Healthcare News & Insights

Controlled access: Key to guard devices from malware

The more health IT devices hospitals implement, the more access points hackers have to infiltrate their systems. However, many hospitals need help to protect these devices from intruders. 

ThinkstockPhotos-475358140Although devices rarely contain the kind of protected health information (PHI) hackers want, they often serve as entry points to get at more valuable data. Typically, hackers will infect devices with malware or other malicious viruses, which allows them to move laterally through systems and mine information from your network.

These kind of breaches can often go unnoticed for months, since the use of the device isn’t typically affected while the malware is running.

However, Adam Winn, senior manager at OPSWAT (a security software developer), notes that although protecting devices can be particularly difficult, it’s not impossible.

Guarding against malware

In an article he penned for Healthcare IT NewsWinn recounts how Billy Rios, a security researcher, found a vulnerability in drug pumps which could expose devices to outside attacks.

Unfortunately, given the design of these devices, they often run on outdated software and can’t be protected with anti-virus software. As a result, hospitals should focus on prevention to keep malware off devices, Winn says.

One way to do this is to limit how much access devices have to larger systems.

In another recent example, Winn spotlights a hacker who was able to compromise a computer in the facility through a website, and then access its picture archive and communication system (PACs), causing a PHI breach. Having that kind of connectivity isn’t required for a simple facility computer, Winn says. Instead, there should be a procedure in place for limiting access to the network based on the device.

Although not a cure-all, one solution hospitals should consider using is an air-gapped network to transfer important data. These networks give facilities a higher level of control over how data moves and is accessed in the system.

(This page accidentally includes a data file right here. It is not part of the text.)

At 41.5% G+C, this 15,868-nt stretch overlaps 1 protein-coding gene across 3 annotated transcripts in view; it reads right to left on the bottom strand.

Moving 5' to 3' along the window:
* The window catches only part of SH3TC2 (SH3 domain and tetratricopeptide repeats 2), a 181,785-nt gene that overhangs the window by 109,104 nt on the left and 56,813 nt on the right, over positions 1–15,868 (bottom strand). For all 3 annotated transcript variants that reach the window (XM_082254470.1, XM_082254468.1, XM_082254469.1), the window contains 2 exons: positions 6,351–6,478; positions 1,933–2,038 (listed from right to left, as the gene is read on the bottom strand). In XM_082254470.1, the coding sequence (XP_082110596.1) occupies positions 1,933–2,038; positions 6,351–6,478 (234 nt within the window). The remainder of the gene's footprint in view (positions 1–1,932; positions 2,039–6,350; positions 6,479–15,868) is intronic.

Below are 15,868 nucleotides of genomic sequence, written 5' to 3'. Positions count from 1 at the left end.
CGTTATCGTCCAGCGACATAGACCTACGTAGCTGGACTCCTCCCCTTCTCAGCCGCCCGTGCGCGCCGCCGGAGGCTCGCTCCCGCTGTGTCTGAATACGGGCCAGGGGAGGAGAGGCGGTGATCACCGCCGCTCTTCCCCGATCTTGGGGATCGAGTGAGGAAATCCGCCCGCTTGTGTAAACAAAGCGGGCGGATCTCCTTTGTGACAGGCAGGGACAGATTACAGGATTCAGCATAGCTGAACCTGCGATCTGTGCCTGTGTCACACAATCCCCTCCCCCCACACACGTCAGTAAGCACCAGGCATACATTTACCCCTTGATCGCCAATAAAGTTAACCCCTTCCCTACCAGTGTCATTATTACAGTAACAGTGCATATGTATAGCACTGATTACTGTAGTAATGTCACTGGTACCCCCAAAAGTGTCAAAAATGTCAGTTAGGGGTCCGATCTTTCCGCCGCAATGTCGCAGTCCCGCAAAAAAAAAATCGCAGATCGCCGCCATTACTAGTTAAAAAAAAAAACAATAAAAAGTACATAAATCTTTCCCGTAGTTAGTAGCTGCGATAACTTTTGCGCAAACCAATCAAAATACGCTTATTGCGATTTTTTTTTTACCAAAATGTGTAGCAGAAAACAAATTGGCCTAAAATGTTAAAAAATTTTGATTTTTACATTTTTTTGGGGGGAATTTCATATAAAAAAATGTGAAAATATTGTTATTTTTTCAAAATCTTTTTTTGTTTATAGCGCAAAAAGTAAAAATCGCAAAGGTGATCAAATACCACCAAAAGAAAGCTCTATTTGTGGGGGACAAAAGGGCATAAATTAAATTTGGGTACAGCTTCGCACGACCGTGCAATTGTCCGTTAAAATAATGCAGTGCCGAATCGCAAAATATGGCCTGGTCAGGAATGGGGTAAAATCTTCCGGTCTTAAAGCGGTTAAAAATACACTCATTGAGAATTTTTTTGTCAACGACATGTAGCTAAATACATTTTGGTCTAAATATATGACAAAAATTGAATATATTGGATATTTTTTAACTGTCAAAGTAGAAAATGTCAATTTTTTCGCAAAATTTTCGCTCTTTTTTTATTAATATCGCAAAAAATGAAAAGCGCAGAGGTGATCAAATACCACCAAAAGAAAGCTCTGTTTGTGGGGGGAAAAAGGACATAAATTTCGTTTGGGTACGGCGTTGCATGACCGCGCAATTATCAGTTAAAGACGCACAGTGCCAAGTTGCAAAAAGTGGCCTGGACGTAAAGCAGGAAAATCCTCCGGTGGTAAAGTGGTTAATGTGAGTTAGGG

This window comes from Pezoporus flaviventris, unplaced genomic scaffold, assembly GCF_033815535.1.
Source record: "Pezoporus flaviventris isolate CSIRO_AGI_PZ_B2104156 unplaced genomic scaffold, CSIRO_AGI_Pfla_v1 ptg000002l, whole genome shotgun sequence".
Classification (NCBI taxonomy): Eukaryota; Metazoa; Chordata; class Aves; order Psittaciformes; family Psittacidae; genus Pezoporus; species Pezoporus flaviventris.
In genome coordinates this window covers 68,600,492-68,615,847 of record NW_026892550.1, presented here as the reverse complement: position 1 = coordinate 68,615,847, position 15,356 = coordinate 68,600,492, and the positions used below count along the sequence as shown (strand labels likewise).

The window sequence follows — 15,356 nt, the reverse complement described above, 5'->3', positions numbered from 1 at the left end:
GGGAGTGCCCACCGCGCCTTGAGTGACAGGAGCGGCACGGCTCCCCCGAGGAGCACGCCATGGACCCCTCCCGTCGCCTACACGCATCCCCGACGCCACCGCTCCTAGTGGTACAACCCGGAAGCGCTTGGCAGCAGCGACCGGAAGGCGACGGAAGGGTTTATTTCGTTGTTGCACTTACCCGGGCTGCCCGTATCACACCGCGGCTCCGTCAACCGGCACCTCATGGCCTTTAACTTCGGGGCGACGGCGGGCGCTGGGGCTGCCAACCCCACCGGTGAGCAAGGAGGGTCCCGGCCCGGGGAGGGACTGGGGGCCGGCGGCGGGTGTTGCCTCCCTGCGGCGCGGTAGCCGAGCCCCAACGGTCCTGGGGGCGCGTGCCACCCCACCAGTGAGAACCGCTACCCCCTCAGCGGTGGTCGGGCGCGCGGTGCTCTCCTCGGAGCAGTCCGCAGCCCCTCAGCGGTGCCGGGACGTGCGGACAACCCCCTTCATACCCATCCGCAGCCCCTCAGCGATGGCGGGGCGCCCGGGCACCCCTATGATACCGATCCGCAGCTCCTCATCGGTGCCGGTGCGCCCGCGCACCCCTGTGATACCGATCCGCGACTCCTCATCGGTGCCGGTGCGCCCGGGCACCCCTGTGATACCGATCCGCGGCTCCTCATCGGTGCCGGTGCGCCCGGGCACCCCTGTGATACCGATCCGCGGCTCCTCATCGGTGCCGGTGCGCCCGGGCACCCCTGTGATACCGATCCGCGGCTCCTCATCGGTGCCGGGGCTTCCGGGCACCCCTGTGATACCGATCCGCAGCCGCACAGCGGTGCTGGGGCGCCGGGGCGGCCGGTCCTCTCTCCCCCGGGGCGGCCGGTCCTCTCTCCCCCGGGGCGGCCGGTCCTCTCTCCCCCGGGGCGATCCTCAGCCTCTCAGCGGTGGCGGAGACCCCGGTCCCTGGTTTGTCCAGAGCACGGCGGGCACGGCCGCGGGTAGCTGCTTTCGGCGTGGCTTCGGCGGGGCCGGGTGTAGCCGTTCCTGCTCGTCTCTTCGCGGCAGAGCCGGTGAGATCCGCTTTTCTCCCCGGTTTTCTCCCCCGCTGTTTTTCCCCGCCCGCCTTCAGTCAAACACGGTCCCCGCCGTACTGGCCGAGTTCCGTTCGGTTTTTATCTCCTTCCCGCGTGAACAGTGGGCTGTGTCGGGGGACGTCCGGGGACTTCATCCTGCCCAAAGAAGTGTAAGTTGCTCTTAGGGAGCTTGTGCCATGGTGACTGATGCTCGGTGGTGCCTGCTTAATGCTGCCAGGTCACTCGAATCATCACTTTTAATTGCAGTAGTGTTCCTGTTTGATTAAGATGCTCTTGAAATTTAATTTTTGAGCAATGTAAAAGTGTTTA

Given the growing prevalence of cyberattacks, and the expansion of health IT in most facilities, leaders will have to consider what devices or areas of operation pose the highest risk of infiltration, and take steps to limit how they interact with your larger system.

In this way, preventing cyber infections can be similar to how providers prevent the spread of typical infections and viruses, Winn says.

A $4.13 million mistake

Taking steps to protect devices from malicious attacks is crucial because the stakes for data breaches have been steadily rising, and there may be trouble getting relief from a cyber liability policy.

As Healthcare IT News reports, Cottage Health System in California reported a breach in 2013 and was hit with a massive class action lawsuit from affected patients, resulting in a $4.13 million settlement.

Cottage expected its cyber insurance policy to cover some of the cost, but the insurer, Columbia Casualty Company, is now challenging the system in court.

The insurer is claiming that Cottage didn’t take enough steps to protect PHI when it signed up for the policy, such as “failure to regularly check and maintain security patches on its systems, failure to regularly re-assess its information security exposure and enhance risk controls, failure to have a system in place to detect unauthorized access or attempts to access sensitive information stored on its servers, and failure to control and track all changes to its network.”

Now, Columbia is seeking reimbursement for the full $4.13 million for Cottage’s alleged misrepresentation of its security procedures and lack of oversight on IT vendors, which was partly the cause of the breach.

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